LGBTQ+ women bring skills, experiences, and insights that straight consumers can benefit from, says Brianna Radar, the founder of Juicebox. Getty
Sex tech entrepreneurs wanting to cater to women, would do well to listen to what lesbians have to say about female pleasure.
Barriers between the traditionally white, straight, male world of investment and the increasingly female-populated worlds of design and production are starting to slowly break down. Women are leading the way in audio porn, sex education, and toy design, and the sexual wellness industry is no longer a stranger to female-founders. But the vast majority of products that come to market are still based around a heterosexual understanding of sex.
Speaking as part of DIVA’s Lesbian Visibility Week schedule of virtual events, psychosexologist Dr Karen Gurney pointed out that there are some key differences when it comes to women who have sex with women. “Research shows that when you ask heterosexual people what sex should look like, there is a formulaic and narrow definition given,” she said in a video talk. “But sexual scripts for women who have sex with women provide more freedom. There’s no typical script for what lesbian sex should look like or who should do what in what order.”
The clinical psychologist and author of of Mind The Gap: The Truth about Desire and how to Future-proof Your Sex Life, Dr Gurney added that women who have sex with women are well-placed to bust myths around female bodies and sexuality. “Women’s bodies are not tricker than mens,” she said. “And women who have sex with women will probably know more about that than a lot of women out there.”
She referred to what is known as The Orgasm Gap, based on a 2016 study into differences in orgasm frequency, which showed that women’s rate of orgasm when they have sex with men is only 65%, while straight men report having an orgasm 95% of the time. However, she points out that the rate of orgasm for women who have sex with women is 85%.
“Women who have sex with women typically report a greater variety and frequency of sexual acts,” she said. “Unsurprisingly, this shows itself in more orgasms, as well as higher reported sexual satisfaction.”
Despite this, marketing in the sexual wellness sector is still largely informed by the experiences of heterosexual women. “Historically, cis men have been the leaders in the space we now call sex tech,” says Maggie Stiggleman, the senior software developer at Lioness. “When women are thought of it’s often only straight women.”
While there are of course similarities between what straight women enjoy in bed and what gay women enjoy, lumping lesbians in with discussions of straight female sexual pleasure is unhelpful. “It is almost like lesbians get forgotten in the mix of female sexuality,” says Alice Derock, the CEO of Wet For Her. “When it comes to products, it does feel lesbian sexuality is approached in the same way as heterosexual women’s sexuality. There doesn’t seem to be an understanding of lesbian couples’ sex and how this is different. There is a market within the lesbian community and I think this sometimes forgotten. ”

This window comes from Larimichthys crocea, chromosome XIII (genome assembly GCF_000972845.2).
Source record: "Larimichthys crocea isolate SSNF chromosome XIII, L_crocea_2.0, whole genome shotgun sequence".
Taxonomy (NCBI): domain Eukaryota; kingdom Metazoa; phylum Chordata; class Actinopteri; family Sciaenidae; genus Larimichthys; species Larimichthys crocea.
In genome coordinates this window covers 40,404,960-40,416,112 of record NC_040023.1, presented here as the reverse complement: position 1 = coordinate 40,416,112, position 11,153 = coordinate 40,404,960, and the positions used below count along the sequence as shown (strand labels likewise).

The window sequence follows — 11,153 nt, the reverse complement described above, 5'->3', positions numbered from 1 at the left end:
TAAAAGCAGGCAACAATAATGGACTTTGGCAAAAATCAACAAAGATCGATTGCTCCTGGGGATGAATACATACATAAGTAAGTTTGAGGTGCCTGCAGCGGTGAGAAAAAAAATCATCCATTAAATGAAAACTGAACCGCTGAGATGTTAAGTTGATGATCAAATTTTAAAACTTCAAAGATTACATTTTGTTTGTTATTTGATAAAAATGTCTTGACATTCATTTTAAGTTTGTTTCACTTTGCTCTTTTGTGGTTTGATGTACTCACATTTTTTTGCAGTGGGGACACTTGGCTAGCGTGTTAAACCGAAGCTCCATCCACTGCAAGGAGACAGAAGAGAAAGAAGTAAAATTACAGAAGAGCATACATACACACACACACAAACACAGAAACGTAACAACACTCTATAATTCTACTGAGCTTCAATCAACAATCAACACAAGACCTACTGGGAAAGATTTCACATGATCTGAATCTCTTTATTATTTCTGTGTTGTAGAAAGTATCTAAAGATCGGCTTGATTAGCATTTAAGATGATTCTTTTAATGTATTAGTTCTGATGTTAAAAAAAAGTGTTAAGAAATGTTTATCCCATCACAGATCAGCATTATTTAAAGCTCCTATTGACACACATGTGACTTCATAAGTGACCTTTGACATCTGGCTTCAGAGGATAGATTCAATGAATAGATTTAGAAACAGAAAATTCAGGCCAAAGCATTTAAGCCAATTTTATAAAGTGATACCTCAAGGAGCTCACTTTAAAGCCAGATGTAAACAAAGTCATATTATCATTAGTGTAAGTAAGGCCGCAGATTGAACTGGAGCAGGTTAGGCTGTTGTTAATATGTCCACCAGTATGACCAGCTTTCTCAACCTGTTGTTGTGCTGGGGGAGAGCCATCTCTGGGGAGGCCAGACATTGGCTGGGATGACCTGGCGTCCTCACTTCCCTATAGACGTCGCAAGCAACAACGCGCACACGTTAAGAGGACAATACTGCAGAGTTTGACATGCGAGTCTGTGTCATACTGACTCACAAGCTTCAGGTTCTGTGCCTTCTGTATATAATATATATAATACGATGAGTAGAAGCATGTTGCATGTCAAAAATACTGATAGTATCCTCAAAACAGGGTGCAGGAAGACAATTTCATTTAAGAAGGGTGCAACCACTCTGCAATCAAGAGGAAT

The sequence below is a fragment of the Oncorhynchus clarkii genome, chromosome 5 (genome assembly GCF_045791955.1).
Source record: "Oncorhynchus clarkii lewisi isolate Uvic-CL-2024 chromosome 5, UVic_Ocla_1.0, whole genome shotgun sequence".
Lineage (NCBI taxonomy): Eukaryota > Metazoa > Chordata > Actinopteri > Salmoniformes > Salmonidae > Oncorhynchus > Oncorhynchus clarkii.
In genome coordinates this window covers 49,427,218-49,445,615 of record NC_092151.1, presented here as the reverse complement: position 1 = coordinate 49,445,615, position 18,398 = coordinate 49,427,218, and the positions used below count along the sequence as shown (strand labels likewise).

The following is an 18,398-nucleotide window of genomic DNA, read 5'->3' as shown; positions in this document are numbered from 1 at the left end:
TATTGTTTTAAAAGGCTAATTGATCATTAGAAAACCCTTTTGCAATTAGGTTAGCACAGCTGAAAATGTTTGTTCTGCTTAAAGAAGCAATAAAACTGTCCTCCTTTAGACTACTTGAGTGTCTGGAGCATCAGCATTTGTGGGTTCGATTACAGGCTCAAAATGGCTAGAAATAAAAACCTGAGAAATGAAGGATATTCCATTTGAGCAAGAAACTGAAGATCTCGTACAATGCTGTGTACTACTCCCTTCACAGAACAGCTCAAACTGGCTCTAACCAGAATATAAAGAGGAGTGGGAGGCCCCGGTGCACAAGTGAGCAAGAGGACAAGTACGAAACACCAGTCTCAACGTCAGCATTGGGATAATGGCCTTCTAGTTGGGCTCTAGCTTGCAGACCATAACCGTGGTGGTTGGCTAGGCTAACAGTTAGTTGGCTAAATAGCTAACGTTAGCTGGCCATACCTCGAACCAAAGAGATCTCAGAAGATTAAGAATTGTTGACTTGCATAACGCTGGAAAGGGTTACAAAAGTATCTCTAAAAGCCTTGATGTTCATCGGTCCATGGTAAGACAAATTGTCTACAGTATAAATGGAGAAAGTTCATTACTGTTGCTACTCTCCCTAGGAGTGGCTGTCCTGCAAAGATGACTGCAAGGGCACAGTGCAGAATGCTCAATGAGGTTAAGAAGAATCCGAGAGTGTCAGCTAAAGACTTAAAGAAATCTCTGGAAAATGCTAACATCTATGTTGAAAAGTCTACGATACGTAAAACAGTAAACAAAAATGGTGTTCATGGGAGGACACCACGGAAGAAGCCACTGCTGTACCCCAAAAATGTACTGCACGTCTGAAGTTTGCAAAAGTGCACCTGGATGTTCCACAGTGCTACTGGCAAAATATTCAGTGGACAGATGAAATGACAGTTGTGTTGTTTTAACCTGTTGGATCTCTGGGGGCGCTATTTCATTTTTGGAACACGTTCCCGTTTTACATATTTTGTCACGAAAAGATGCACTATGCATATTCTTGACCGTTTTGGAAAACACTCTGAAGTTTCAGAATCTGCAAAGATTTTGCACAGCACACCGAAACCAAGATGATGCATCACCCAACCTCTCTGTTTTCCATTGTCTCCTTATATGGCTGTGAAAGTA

Founded in 2009, Wet For Her designs and manufacturers lesbian sex toys. Derock says that while she’s always found the adult industry to be very welcoming, the startup space is still tricky to navigate as a woman, let alone as a lesbian-founded sex tech company.
“Many people assume when you say you have a lesbian business, that it must be making porn,” she says. “When you search the term ‘lesbian’ on search engines, it is always porn that pops up first, even though the terms ‘sex tech’ and ‘sexual wellness’ have become more mainstream.”
Stiggleman says that gay women also face an extra hurdle when it comes to breaking into the sex tech world, because of the ways that sexism and homophobia intersect. “Sex tech companies have a hard time being taken seriously because of the stigma already associated with sex,” she says. “Women-run ones have an even harder time because society has taught us to trust men with business, not women. So, a lesbian-run sex tech company? Investors don’t come running for something society has told them is deviant in so many ways.”
Both women say they feel completely supported and welcomed in their own workplaces, but acknowledge this isn’t always the case. Furthermore, Stiggleman feels proud to be working on a product—a smart vibrator that allows users to measure and track their orgasms—that is taking the lesbian experience into account.
“I do a lot of the designing and coding for our mobile app, and I make sure that we do not assume the sexuality or gender of our users,” she says. “It is important to me that I’m helping to make a great sex tech product when I know that lesbians weren’t even thought of during the inception of many others.”
Andrea Barrica, the founder of sex education platform O.School, recently pointed out that in today’s market there is no single identifiable customer for sex tech products. While there will always be a demand for lesbian-specific products, entrepreneurs looking to reach a broader customer base need to let go of assumptions about what kinds of sex their users are having.
Brianna Radar is the founder of Juicebox whose products include Slutbot, a virtual sexting coach. She thinks the future of sex tech will lie in taking a more gender neutral approach. “That’s the future Gen Z is looking for,” she says. “Not necessarily a product that exclusively speaks to queer women but a more gender neutral approach that’s personalized.”
She too thinks that LGBTQ+ women bring skills, experiences, and insights that straight consumers benefit from. “More than any other demographic, queer people are excellent at talking about sex,” she says. “We have to be, as minorities. The goal of our product is to take everything I’ve learned from being in fringe communities and bring the positive aspects to the mainstream.”
Original Article in Forbes Click Here